Sunday January 27, 2013 - Roberto Villanueva's current programme for BalaSole, entitled VOCES, was originally scheduled for late October 2012 but was postponed due to Hurricane Sandy. The presentation finally took place at Ailey CitiGroup Theater yesterday and today, with a slightly different lineup of participating dancers than originally planned. The performances played to sold-out houses both nights.
Roberto Villanueva created BalaSole Dance Company as a platform for dancer/choreographers to present their work in a concert setting. For each BalaSole presentation, ten artists are usually chosen in an audition process. In the time frame between audition and performance, Roberto mentors the dancers and helps them get their solos stageworthy. A week before the performances, the entire group work on new ensemble pieces which will open and close the show. Roberto creates a solo for himself, and his dancing is always a highlight of the evening - as it was again tonight. Fine lighting and sound enhance the work of the particiating artists, and Roberto has developed a faithful following so that the dancers have a chance to be seen in a very auspicious setting.
Tonight's collection of dancers was a strong one, with some beautiful individual work. The ensemble pieces were set to the heavy, relentless beat of Black Violin as the dancers - all clad in black - moved in unison or in canonic phrases in smaller groups against deeply-hued changing colours on the back panel.
I sometimes wish the performers (both here and in general on the dance scene) would give a bit more thought to their musical choices. So many pieces seem to come with a rather anonymous, vaguely ominous sound track. It usually works, but if they would put a bit more thought into their music something really memorable might result.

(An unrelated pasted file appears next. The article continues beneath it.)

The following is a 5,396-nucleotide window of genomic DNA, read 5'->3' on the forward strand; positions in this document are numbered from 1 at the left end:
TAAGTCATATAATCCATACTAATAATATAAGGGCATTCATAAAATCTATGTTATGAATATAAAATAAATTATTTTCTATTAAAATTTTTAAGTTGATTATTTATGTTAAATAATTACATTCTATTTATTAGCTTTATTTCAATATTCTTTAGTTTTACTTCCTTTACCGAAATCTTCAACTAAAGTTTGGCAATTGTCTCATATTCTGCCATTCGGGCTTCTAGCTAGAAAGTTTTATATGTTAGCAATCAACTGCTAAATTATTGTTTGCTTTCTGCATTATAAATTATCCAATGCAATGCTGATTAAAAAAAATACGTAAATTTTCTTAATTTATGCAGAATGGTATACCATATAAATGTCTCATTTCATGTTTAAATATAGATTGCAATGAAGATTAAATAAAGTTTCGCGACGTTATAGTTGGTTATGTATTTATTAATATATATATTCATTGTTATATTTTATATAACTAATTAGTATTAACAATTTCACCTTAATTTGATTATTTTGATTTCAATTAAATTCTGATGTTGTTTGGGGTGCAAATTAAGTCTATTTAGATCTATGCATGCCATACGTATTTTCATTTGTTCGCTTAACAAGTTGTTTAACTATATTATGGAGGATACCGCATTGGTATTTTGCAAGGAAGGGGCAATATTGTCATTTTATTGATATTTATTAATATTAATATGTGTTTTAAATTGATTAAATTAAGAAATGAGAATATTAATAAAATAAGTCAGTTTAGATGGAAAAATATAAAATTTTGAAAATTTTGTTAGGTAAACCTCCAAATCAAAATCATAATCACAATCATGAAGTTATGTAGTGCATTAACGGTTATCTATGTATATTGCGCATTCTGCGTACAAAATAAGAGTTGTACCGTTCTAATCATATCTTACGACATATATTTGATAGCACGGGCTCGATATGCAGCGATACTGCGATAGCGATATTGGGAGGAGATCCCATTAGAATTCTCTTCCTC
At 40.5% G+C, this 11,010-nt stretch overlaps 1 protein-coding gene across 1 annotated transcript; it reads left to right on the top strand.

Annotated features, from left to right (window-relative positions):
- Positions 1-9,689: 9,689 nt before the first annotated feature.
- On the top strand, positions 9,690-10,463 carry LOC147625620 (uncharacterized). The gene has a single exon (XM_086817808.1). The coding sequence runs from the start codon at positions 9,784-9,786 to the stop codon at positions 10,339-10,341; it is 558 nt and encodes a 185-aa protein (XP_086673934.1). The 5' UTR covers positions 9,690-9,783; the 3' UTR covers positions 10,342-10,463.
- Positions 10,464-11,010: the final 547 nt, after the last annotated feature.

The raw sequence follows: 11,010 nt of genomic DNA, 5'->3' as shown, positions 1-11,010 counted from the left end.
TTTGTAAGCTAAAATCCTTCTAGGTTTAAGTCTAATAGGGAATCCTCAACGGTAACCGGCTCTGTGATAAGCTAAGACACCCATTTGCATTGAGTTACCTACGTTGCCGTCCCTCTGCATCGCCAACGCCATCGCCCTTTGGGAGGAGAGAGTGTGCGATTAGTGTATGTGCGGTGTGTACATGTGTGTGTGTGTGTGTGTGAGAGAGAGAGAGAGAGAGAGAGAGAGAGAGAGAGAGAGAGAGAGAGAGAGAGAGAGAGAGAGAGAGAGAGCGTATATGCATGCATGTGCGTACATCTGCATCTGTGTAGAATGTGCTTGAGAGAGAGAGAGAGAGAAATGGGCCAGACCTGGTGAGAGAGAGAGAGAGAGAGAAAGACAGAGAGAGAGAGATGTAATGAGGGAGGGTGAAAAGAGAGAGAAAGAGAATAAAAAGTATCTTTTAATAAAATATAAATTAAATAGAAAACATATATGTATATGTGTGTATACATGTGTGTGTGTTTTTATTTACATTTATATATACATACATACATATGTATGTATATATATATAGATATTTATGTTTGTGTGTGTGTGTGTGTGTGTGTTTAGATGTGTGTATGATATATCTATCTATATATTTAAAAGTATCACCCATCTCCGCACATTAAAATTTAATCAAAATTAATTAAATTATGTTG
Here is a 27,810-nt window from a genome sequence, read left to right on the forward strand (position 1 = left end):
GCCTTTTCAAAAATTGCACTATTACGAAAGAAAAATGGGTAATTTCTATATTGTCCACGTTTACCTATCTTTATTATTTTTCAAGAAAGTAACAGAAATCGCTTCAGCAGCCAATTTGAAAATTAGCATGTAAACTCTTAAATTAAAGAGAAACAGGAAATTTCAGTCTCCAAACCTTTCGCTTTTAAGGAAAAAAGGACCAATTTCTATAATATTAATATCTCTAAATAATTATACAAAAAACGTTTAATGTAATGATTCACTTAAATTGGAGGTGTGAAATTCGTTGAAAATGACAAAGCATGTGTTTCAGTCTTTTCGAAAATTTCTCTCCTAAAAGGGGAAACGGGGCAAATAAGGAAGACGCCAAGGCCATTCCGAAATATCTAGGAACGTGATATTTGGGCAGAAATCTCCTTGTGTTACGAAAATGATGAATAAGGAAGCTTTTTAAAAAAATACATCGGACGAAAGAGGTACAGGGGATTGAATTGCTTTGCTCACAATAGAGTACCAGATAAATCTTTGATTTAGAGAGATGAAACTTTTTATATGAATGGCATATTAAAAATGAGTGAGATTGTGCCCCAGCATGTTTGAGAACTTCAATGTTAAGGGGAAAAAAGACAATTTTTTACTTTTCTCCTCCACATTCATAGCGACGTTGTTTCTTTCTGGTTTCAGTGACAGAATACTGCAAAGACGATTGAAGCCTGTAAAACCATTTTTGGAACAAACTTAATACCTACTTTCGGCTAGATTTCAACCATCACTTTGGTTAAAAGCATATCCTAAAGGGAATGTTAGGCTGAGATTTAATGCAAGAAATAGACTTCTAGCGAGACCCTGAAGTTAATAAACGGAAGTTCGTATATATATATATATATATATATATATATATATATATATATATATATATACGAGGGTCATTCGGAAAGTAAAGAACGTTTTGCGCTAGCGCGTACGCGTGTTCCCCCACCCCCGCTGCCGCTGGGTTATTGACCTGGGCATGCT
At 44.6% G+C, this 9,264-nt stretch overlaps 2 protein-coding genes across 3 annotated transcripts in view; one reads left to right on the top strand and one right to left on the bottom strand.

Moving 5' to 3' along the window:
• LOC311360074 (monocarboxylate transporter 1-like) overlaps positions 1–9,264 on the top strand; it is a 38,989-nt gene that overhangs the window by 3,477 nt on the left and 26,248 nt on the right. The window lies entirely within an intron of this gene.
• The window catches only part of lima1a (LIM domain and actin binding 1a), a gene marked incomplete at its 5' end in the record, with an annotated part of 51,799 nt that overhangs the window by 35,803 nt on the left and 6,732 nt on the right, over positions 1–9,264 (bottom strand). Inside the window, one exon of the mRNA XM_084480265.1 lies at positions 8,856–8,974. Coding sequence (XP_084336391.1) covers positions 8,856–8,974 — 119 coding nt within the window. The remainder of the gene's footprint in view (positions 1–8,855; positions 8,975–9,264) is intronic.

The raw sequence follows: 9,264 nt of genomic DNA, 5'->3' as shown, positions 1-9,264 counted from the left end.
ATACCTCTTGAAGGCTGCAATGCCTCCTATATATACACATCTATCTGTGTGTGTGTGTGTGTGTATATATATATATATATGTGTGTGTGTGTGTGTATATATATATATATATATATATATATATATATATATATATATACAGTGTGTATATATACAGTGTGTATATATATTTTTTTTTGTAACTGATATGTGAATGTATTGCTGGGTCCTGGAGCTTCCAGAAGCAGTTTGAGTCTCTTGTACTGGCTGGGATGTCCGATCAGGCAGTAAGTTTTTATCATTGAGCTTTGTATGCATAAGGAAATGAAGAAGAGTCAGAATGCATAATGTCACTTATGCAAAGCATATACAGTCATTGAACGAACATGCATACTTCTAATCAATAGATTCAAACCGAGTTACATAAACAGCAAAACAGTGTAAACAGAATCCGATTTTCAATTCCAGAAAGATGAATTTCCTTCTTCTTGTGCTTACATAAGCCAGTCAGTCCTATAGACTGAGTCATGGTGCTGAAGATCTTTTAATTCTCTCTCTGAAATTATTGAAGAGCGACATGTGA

Aaron Gregory's choice of Zoe Keating is a good one, his solo #Lovesick had a nice hesitant stillness to it. Lauren Alpert, a beautiful dancer I know from her performances with Columbia Ballet Collaborative, brought elements of classical ballet to her spacious solo, Surface Interface. Emily Pacilio's somewhat androgynous presence and her gorgeous dandelion-coloured leotard, maintained our focus as did her use of chiming Eastern/gamelan style music (her solo an except from Keeping Company With Cage). In 2 tears in a Bucket, Troy Barnes made a handsome impression in a solo limned in weeping and despair, though rays of hope seemed to manifest near the end. My companion Javier Chavez and I were both impressed by Sarah J Ewing in her solo Inside Looking Out which further benefitted from Dario Marinelli's harp-textured, other-worldly score.
Excellent lighting enhanced Morgana Rose's well-danced solo Sacred, and then Roberto Villanueva's solo - again turning to Black Violin for his music - was so expressively danced in a tuxedo and open white shirt. Roberto moves so sinuously, his face always beautifully poetic in the lighting. the solo Ssssssssshallow was - he told me - rather a last-minute affair. I never would have guessed, so compelling was his presentation. Nicole Calabrese moved from a chair into a pool of light in her restless solo Chaos/Contained, and Javier and I both especially loved Jessica Cipriano's moonlit solo We Could What If All Day with its opening setting of spoken poetry. The final solo came from Andrew Nemr, the first tap-dancer to appear in a BalaSole programme; his dancing was subtle and savory, performed to his own music in a solo called Node Beat.
The closing ensemble work had a sexy sway, and then Roberto bade us goodnight, inviting us to the next performances which will be happening in July.
I'd like to urge all my dancer-friends - in whatever genre and at whatever point in your dance-career - to take Roberto's next audition (Sunday March 24th - details here). BalaSole's concept is a unique one which provides a rare opportunity to present your work in a theatrical context to an audience who really care about dance.